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Relief From Spring Allergies

Pediatric Allergy Basics

By

Updated March 12, 2010

With the first day of spring, we may get warmer weather, spring showers, flowers, and more fun times outside for kids, but it also signals the start of spring allergy season.

Spring Allergy Symptoms

In addition to a runny nose and sneezing, your child with spring allergies may have watery, itchy eyes, dark circles under his eyes (allergic shiners), and an itchy nose.

Our Seasonal Allergy Screening Quiz can help you figure out if your child has spring allergies.

Allergy Relief

Although spring allergies are common and can make your kids miserable, fortunately there are many medications to help control your child's symptoms. Even younger infants and children can now take allergy medicines to help prevent and control their allergies.

Commonly used allergy medications include antihistamines, such as:

  • Claritin, which is now over-the-counter and available in many generic versions of loratadine, including Alavert, Dimetapp ND, and store brands from Rite-Aid and Wal-mart. It is available as a syrup for children over age 2 years and a tablet or disintegrating tablet for children over age 6.
  • Zyrtec, available over-the-counter as a syrup for children over age 2 years, a chewable tablet, and a regular tablet for older kids.
  • Allegra, until recently, was available only as a pill, which limited its use for younger children. Allegra is now available as an oral suspension and so there is now another option for treating young kids with allergies, even if they can't swallow pills.
  • Clarinex is now available as a syrup for children over age 6 months, a disintegrating RediTab for children over age 6 years, and a tablet for kids over age 12.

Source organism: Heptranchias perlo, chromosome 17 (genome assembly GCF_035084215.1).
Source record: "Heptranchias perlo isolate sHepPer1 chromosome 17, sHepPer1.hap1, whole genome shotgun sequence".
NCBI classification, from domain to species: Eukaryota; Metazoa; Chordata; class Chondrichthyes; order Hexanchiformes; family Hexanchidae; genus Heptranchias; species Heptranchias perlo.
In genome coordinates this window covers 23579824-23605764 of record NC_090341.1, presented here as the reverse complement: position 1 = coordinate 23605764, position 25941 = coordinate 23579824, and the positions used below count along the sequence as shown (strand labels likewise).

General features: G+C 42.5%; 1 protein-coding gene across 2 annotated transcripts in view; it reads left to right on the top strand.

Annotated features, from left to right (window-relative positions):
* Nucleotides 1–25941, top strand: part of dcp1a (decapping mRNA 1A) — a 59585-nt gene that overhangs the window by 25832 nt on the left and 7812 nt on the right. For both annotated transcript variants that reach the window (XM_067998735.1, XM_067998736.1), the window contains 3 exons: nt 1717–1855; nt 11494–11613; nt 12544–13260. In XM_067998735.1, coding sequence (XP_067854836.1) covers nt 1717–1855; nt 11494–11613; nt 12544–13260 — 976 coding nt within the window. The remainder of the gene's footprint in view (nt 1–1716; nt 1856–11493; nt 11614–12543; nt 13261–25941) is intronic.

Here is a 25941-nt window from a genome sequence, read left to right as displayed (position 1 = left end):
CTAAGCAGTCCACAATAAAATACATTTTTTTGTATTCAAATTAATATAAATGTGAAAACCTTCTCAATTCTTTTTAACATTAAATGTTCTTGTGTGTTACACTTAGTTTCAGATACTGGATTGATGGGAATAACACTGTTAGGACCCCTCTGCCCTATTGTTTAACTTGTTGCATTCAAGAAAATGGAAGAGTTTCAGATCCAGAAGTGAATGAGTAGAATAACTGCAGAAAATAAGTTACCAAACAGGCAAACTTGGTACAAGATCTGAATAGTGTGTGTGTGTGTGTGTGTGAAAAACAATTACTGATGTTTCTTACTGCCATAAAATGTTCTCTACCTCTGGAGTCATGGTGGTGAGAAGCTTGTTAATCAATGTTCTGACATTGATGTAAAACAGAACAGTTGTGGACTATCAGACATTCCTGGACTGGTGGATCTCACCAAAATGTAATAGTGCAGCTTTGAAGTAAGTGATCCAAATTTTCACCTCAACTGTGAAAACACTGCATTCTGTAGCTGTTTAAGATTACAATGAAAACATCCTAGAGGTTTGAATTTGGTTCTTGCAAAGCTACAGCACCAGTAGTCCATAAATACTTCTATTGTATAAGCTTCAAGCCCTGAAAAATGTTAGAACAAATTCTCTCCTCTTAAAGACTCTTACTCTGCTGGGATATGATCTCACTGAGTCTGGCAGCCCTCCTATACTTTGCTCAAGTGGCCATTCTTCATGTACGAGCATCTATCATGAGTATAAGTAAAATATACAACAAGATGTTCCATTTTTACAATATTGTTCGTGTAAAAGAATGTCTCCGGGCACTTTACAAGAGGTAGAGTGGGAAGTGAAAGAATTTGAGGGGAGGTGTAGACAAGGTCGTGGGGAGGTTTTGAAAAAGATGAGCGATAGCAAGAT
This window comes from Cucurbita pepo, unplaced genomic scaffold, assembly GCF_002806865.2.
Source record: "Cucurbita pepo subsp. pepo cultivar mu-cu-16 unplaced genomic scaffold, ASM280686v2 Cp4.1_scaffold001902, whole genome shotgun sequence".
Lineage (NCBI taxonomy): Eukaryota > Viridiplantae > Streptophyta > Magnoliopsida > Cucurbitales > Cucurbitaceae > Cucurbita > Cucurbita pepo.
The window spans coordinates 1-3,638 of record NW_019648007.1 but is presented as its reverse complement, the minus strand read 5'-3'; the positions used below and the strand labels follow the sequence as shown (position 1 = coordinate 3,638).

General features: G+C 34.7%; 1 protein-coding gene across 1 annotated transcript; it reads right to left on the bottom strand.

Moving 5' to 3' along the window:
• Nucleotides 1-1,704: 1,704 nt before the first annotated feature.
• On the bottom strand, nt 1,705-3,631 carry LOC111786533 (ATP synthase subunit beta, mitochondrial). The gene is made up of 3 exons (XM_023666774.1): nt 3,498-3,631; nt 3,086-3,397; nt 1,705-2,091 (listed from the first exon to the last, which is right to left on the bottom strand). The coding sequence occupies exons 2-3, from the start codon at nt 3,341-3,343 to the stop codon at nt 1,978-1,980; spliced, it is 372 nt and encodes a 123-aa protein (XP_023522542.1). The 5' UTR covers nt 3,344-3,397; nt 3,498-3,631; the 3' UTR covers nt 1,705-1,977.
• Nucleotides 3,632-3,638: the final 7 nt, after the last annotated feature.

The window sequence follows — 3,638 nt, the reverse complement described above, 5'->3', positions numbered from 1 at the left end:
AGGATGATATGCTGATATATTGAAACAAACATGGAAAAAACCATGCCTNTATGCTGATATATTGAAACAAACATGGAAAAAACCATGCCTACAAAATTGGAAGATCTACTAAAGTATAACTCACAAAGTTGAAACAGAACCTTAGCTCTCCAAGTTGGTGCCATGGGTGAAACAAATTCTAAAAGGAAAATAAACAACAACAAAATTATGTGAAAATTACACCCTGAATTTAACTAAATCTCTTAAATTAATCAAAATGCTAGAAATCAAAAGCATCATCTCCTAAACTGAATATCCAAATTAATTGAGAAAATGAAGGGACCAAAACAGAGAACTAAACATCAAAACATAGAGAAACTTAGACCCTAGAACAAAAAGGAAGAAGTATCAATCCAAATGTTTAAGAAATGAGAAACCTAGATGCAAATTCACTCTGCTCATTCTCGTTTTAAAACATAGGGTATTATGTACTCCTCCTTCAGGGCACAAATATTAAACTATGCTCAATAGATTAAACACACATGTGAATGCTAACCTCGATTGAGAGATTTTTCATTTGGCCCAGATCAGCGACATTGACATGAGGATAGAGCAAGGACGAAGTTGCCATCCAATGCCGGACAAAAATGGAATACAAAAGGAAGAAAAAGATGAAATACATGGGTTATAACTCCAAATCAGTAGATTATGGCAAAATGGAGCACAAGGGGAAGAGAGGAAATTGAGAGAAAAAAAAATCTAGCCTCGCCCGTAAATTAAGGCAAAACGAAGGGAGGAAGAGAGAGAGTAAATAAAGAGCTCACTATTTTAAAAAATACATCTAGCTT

Reviewing these medications, you can see that you now have an options to treat younger infants with seasonal allergies, as Clarinex is FDA approved for children over age 6 months.

In addition to antihistamines, Singulair is a medication that can be used treat seasonal allergies in children over age 6 months. It is also FDA approved to treat asthma in children over age 12 months. It is available as an oral granule packet that can be sprinkled on your child's food or a chewable tablet, which makes it easy to give younger children.

And don't forget steroid nasal sprays. Although younger children especially don't like them, they can be quite effective at controlling your child's allergy symptoms.

Commonly used steroid nasal sprays include:

  • Nasonex, which can be used in children 2 years of age and older
  • Flonase, which can be used in children 4 years of age and older
  • Nasacort AQ, which can be used in children 6 years of age and older
  • Omnaris, which can be used in children 6 years of age and older
  • Rhinocort Aqua, which can be used in children 6 years of age and older
  • Veramyst, which can be used in children 2 years of age and older
Astelin is another type of nasal spray that can be used for children 5 years of age and older. It is not a steroid though. Instead, it is an antihistamine nasal spray and may be a good alternative to steroids for some children.

OTC Allergy Medicines

In addition to loratadine, there are many other over-the-counter allergy medicines available that you can give your child. Many, including Benadryl, Triaminic Cold & Allergy, and Dimetapp Cold & Allergy, can make your child sleepy and likely shouldn't be used on a regular or daily basis. A non-sedating, once a day, allergy medication would be a better choice for your child's daily allergy symptoms.

NasalCrom is another over-the-counter allergy medicine that can help to control and prevent your child's allergy symptoms. Unlike most other OTC allergy medicines, NasalCrom is a nasal spray, which has another downside in that it must be used 3-4 times a day.

Uncontrollable Allergy Symptoms

If your child's allergy symptoms don't get under good control with some combination of these allergy medicines, it may be time for some allergy testing or a trip to a Pediatric Allergist.

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